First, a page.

Independent living senior housing is a common practice around the world. Senior citizens decide to join hands, hire or buy a house together, and appreciate each other’s company. For them, it’s also a way to economize. When required they together hire care or other services.
Examples of such practices are the Village-to-Village-Network in the USA and Trabensol near Madrid in Spain. The Seniorengenossenschaften in Germany are also an excellent example of intense collaboration between senior citizens.
It is good to take a closer look at the discussion to better understand the complexities of independent living senior housing initiatives. From a recent example in Belgium, I explain the discussion. This example shows how important it is to timely start such an initiative and pay close attention to the rules.
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Table of contents
A political nightmare
Politically, Belgium is a nightmare. There are three separate language regions. The 2 most important are Flanders and Wallonia. Extreme-right-wing politicians dominate the Flemish government. The government of Wallonia is dominated by social democrats.
To make matters more interesting, the capital city of Belgium, Brussels, is semi-autonomous with its own regional government. In Brussels, which is also the capital city of Europe, both Flemish and Walloon meet head-on. Politics are further complicated by the fact that members of the House of Representatives can be mayors of cities at the same time.
Moreover, these mayors have some difficulty separating their governmental responsibilities from their political creed. The complicated Belgian politics is well illustrated by the fact that it took the Belgian national political parties more than 500 days to form their most recent government. It was installed in late November 2020.
A bureaucrat’s dream
Any political nightmare is a bureaucrats dream. Those of you who have seen the BBC series Yes Minister, understand what I mean. A sad example of overzealous bureaucracy is the way in which the Flemish government handles citizen care initiatives.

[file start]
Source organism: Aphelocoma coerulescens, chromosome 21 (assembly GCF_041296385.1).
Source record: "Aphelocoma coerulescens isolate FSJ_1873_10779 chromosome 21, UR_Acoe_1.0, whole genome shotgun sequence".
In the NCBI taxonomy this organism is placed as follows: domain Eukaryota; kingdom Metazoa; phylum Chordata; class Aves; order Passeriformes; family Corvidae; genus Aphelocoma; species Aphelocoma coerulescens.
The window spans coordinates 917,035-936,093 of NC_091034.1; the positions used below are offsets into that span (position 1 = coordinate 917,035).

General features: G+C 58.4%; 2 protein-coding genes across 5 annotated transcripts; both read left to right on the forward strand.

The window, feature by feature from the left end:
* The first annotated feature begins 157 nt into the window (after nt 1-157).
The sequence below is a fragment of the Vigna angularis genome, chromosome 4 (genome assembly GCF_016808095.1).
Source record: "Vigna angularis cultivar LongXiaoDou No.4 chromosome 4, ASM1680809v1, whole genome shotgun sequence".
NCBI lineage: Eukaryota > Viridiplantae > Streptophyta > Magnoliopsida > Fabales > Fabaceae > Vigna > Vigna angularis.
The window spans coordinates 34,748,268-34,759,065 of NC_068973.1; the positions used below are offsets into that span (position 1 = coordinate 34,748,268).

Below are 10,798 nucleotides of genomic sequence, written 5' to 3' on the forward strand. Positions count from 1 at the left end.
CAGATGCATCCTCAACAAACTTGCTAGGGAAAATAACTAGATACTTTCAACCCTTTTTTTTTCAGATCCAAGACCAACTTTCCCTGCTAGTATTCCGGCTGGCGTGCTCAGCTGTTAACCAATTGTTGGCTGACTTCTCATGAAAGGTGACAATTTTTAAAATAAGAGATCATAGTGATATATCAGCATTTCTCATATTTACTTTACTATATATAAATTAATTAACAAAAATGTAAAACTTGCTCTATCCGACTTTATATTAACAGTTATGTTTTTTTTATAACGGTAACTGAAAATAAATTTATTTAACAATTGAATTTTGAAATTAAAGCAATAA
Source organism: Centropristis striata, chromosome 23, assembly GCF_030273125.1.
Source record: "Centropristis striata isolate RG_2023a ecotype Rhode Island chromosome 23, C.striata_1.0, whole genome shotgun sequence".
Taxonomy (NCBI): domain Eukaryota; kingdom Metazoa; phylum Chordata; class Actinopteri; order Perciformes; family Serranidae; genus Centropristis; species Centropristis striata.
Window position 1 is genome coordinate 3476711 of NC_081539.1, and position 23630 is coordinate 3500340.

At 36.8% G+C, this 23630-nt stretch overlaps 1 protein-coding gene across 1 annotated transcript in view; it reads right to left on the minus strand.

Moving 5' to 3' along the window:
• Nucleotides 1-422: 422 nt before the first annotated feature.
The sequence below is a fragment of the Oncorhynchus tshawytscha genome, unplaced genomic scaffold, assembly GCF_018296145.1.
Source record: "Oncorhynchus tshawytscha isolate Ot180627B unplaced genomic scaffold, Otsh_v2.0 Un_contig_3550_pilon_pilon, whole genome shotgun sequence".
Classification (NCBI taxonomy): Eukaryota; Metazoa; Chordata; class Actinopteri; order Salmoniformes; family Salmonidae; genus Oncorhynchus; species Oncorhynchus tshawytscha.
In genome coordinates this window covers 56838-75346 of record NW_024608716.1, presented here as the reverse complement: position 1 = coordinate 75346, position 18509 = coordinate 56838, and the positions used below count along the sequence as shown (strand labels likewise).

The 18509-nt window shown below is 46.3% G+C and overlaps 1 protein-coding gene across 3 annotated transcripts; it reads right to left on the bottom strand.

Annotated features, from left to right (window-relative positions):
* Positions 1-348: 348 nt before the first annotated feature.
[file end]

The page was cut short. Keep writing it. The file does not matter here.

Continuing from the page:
In a small and insignificant village in the countryside of Flanders, there is a villa where seven senior citizens live. The problem with the villa is that it started as an investment initiative. Someone bought the house, turned it into a senior citizen home and rented rooms to senior citizens. Without the proper bureaucratic consent from the Agency for Care and Health.
This agency is run by the Flemish government. The agency qualified this specific senior citizen home initiative as a residential care centre. Because the home lacked the proper license, the agency ordered the house to be closed and the senior citizens to be relocated to a government facility.
The consequences of the agency’s action were rather predictable. The seniors who lived in the house were very upset. Regional and national journalists picked up the news and a public and political outcry followed.
The agency did not budge: “A residential care centre requires recognition and recognitions will not be issued until at least 2030.” In itself, the agency was right. In its disregard of the concerns of the seniors who lived in the house, its decision and attitude were of course totally wrong. The agency did not even contact the occupants.
Of course, government approval for residential care centres is not exceptional. In most countries, these centres require a governmental license. This license entitles these centres to government funding. Apparently, the Flemish regional government has reached its budgetary limits.
From senior home to co-housing
With the help of a lawyer, the senior citizens who lived in the house came up with a solution to their problem. They started an Independent living senior housing initiative. They call it co-housing.